The philosophical world has been waiting for this book for a long time. It is an indispensable book for anyone who wants to understand Being-in-Time, one of the great path-breaking works of 20th century philosophy. Dreyfus's commentary, unsurpassed for its philosphical grasp and clarity of detail, has made Heidegger accessible to the English-speaking reader as never before. -- Charles Taylor, Professor of Philosophy, McGill University Hubert Dreyfus is without equal at explaining Heidegger's philosophy without distorting it. If only Heidegger had made himself as clear as Dreyfus makes him he would long ago have established himself in the English-speaking world as one of the greatest philosopher's of the twentieth century. -- Bryan Magee, Hon. Senior Research Fellow in the History of Ideas, King's College, University of London
Hubert L. Dreyfus is Professor of Philosophy at the University of California at Berkeley.
Dreyfus has for many years lectured on Heidegger's Being and Time in courses at the University of California at Berkeley, and his explanations of that gnomic work have won wide acclaim, which this book shows was justified. He presents a detailed account of Division I of Being and Time , never lapsing into the incomprehensible. Heidegger repudiated the view that meaning is a mental phenomenon. Instead, he argues, human life is governed by practices that can never be fully articulated but only studied through interpretation. The theory of knowledge, as it has been pursued by Descartes and his successors, therefore rests on a false assumption. Human beings never live in the world as minds isolated from objects: the problem of skepticism arises through ignoring the inextricable immersion of human beings in practical activities. Dreyfus does not offer much argument that Heidegger's views are correct. Readers will, however, learn with crystal clarity the nature of Heidegger's position.-- David Gordon, Bowling Green State Univ., Ohio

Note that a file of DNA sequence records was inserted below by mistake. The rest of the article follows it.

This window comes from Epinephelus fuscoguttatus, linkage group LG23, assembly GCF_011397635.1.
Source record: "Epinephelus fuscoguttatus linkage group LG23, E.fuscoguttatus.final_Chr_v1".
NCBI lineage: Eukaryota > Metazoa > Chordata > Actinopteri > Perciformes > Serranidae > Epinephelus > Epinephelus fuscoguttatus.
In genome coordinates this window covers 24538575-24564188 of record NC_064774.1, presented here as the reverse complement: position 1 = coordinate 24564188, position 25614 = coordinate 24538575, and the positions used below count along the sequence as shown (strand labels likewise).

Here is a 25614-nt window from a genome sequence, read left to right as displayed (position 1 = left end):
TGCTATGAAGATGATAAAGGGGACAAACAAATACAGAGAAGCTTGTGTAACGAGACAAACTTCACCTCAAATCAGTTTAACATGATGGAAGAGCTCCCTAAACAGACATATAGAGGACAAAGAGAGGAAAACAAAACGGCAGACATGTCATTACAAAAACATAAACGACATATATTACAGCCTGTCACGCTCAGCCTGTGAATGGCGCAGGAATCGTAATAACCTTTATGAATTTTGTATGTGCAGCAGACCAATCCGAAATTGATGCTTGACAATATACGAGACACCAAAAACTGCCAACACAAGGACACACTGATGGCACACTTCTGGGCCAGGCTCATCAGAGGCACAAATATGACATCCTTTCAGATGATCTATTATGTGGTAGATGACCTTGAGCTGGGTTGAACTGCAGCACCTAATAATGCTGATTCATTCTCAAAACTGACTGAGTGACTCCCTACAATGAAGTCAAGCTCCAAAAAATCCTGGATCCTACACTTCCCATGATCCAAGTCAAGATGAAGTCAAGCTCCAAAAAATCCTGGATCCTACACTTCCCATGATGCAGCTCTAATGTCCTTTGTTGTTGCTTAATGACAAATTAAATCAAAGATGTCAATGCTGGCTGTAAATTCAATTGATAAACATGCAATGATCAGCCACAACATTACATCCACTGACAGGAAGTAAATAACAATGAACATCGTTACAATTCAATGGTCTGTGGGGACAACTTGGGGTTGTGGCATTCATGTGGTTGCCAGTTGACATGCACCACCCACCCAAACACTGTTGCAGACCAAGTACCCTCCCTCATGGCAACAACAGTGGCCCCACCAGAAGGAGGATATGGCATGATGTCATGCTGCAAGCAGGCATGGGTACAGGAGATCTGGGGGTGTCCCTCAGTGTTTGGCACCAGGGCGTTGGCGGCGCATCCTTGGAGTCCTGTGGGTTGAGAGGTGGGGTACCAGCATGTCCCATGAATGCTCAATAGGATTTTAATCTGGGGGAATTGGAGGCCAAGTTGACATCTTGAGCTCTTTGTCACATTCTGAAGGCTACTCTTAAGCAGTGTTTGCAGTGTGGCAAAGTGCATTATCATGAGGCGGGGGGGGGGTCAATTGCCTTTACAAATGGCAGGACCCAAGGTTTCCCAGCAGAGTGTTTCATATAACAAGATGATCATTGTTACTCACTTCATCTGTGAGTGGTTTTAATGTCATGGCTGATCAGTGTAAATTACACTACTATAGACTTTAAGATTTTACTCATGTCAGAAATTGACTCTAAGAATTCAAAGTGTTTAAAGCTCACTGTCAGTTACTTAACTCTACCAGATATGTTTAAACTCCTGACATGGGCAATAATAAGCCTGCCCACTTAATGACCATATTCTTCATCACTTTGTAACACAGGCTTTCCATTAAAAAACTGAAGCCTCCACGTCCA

Mainstream philosophers...have never come up with a satisfactory account that translates Heidegger into their own language...That should change very soon, with the publication this year of Hubert Dreyfus's Being-in-the-World. The fruit of 25 years of teaching the subject at Berkeley, it is undoubtedly one of the clearest accounts of Heidegger's thought to date.-Anthony Gottlieb, New York Times Book Review